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ET Startup Awards 2019: KLAY Schools' Priya Krishnan bags 'Woman Ahead' category

Trying to bring a substantive difference to the society at an impressive scale is what caught the eye of the jury.

ET Bureau|
Updated: Jul 22, 2019, 03.17 PM IST
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The jury was impressed with the scale of operations — more than 150 centres — at the KLAY Schools she has founded.
Substantive difference that Priya Krishnan is bringing to the society, by working at the intersection of childhood education and enabling women to return to work after having a child, clinched her the Woman Ahead award.

The jury was impressed with the scale of operations — more than 150 centres — at the KLAY Schools she has founded, and highlighted the social impact of solving the problem of low representation of women at the workforce, as they chose Krishnan for the award. They unanimously agreed that this is the first such business in India operating at this scale, and such fundamental businesses which are instrumental in bringing about change in India’s workforce landscape should be supported.

Krishnan’s passion to make a difference in pre-school education was driven by her mission of enabling women to get back to work after having a child. With that ambition, Krishnan in 2011 started Founding Years Learning Solutions, an education services organisation which runs playschool centres under the KLAY brand, along with a training institute for early mothers and staff training, called IDPE. The company also operates The Little Company, a platform that exclusively works with corporate houses.

Read: ET Startup Awards 2019: How the winners were chosen in eight categories

“It is an honour to be nominated alongside stellar women doing incredible work in their respective spaces. Truly humbled to be a recipient of this prestigious award,” Krishnan told ET. A business graduate from London Business School, she has worked in leadership positions at companies like Anderson Consulting and PricewaterhouseCoopers, before she decided move to India from the UK.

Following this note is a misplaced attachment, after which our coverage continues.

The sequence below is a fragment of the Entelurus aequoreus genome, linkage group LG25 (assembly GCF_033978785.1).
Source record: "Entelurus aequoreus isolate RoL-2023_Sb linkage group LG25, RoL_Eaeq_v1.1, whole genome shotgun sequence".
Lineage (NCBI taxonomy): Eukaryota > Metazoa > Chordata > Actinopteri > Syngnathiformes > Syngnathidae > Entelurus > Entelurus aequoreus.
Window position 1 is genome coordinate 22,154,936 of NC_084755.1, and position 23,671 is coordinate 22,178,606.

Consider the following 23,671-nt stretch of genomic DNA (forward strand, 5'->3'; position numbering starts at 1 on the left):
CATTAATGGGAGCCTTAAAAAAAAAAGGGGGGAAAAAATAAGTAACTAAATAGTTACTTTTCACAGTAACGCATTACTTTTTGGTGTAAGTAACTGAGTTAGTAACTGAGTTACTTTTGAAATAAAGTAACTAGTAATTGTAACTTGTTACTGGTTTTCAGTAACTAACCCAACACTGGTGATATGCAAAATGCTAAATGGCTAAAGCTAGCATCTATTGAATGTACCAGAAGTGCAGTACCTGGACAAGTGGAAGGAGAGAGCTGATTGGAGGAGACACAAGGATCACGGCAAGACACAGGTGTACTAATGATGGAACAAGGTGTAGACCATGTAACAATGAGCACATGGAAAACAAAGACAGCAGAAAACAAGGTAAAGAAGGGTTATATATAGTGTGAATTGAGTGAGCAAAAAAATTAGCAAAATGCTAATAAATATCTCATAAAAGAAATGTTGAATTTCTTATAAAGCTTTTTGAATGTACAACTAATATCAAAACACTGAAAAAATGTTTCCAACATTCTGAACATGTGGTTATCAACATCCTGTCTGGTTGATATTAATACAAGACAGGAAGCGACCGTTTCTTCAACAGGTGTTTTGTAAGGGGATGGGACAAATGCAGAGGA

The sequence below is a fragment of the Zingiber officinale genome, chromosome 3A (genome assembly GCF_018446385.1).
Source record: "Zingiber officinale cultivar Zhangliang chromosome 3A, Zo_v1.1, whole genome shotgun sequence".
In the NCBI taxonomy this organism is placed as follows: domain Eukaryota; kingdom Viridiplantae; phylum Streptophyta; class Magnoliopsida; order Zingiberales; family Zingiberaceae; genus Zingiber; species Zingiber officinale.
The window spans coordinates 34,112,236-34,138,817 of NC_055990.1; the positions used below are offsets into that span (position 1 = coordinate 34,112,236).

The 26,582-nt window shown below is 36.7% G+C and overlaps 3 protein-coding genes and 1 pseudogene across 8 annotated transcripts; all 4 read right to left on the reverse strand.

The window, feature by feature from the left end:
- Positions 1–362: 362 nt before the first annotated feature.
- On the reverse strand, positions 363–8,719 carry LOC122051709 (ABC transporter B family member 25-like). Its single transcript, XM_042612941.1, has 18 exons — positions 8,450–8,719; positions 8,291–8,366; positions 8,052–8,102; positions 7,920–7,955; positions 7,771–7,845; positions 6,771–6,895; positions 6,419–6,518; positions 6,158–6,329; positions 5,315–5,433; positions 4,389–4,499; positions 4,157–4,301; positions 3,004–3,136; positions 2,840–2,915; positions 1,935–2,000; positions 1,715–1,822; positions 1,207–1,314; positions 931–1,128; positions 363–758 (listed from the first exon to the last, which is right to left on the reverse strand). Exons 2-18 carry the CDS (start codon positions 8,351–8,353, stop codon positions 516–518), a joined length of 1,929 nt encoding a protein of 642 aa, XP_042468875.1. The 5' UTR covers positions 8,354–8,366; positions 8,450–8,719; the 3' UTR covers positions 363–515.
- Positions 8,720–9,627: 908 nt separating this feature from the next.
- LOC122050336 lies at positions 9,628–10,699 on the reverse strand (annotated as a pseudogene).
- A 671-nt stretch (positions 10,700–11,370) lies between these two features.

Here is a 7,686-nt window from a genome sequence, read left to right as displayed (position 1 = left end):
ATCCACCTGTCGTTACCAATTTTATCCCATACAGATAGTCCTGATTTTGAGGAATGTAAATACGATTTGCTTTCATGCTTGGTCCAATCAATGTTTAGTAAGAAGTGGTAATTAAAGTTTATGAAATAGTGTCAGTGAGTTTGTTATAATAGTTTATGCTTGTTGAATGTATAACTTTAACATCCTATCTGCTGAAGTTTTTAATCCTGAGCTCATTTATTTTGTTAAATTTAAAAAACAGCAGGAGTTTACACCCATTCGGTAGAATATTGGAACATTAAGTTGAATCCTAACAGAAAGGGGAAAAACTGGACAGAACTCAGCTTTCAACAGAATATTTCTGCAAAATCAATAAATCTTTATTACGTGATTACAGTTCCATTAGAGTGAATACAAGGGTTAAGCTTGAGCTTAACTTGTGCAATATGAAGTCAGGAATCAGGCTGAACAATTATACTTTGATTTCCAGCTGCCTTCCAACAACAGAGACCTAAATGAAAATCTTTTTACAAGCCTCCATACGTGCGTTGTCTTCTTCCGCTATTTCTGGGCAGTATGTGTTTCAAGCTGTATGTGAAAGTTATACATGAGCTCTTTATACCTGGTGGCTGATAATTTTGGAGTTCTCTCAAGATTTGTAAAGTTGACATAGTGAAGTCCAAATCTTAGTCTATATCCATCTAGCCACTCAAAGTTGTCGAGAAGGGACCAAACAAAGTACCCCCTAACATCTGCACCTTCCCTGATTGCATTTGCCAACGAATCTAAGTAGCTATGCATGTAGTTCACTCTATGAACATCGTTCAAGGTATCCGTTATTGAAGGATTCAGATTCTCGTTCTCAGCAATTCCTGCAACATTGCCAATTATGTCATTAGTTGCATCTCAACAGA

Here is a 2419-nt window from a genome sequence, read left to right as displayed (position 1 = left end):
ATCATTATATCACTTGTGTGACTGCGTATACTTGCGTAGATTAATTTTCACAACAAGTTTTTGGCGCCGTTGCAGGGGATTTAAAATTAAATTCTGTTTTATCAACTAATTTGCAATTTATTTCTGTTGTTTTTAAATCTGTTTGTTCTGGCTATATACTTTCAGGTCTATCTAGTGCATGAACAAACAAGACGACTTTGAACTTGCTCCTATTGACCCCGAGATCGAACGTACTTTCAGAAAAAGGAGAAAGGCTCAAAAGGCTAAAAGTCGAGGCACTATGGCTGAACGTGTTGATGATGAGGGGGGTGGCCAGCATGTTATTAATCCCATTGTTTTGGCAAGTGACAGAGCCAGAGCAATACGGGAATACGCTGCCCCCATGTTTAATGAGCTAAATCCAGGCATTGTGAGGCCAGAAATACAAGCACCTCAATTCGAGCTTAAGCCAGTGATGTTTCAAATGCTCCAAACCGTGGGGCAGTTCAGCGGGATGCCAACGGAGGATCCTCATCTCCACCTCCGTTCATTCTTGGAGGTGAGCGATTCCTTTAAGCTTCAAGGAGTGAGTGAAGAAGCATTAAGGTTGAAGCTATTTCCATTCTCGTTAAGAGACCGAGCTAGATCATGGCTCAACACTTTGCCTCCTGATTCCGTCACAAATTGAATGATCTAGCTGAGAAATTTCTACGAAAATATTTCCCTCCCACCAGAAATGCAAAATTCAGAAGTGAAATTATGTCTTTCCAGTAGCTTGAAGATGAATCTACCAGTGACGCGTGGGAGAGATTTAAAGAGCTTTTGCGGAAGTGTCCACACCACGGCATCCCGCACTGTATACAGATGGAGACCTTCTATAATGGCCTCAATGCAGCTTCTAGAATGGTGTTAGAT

The company started with a chain of high-quality and trustworthy daycare centres in emerging urban hubs. In a span of eight years, KLAY has scaled to more than 150 centres. It takes a personalised approach to education and care, and uses technology to give parents a comprehensive view of their child’s growth.

One of the biggest challenges that Krishnan realised was needed to scale was creating standardised and safe childcare centres. To address this, the company set up a training institute for its staff, which it has now opened to young firsttime mothers as well — to navigate them through the journey of child care.

Today, it has tie-ups with more than 200 companies, including Bharti Airtel, Unilever, Johnson & Johnson, Procter & Gamble, L’Oréal and Infosys. It gets roughly half its business from such corporate deals.

This year, KLAY plans to expand to Singapore, Bangladesh and Sri Lanka.

KLAY’s parent has raised $22 million from Peepul Capital and Kaizen Private Equity. KLAY is the largest chain of playschool and day-care centres in India. It has been growing almost 60% every year, Krishnan said.

Earlier this year, the firm launched centres for children with special needs, in partnership with London Learning Centre.

Don't miss: Signed, sealed, Delhivered: ET Startup Awards 2019 zeroes in on the best of Indian startups

Other Contenders
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Zilingo| Ankiti Bose

Investors:
Sequoia Capital, Temasek, Sofina and others
Claim to Fame: Bose runs Zilingo, an online fashion and beauty marketplace, which is a platform for small-scale merchants from Southeast Asia. Zilingo is the first startup in Asia founded by a woman to be valued at almost $1 billion.

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Mech Mocha| Arpita Kapoor

Investors:
Accel Partners, Blume Ventures, Shunwei Capital
Claim to Fame: Kapoor cofounded Mech Mocha which runs Hello Play. She pivoted Mech Mocha from being a game developer to a regional language social gaming platform with a focus on the next billion Indians.

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FabAlley| Shivani Poddar and Tanvi Mallik

Investors:
SAIF Partners, India Quotient
Claim to Fame: Poddar and Malik run FabAlley and Indya, apparel brands tailored specifically for the contemporary Indian woman. The company, which focuses on affordable fashion for working women, claims to be one of the first ecommerce companies to have hit profitability.

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Mad Street Den| Ashwini Ashokan


Investors:
Falcon Edge Capital, Global Brain, Sequoia Capital
Claim to Fame: Asokan bootstrapped her startup, Mad Street Den, after she returned from the Silicon Valley. The firm, a computer vision and AI startup, creates data from retail merchandise and customer behaviour, correlates and analyses it.

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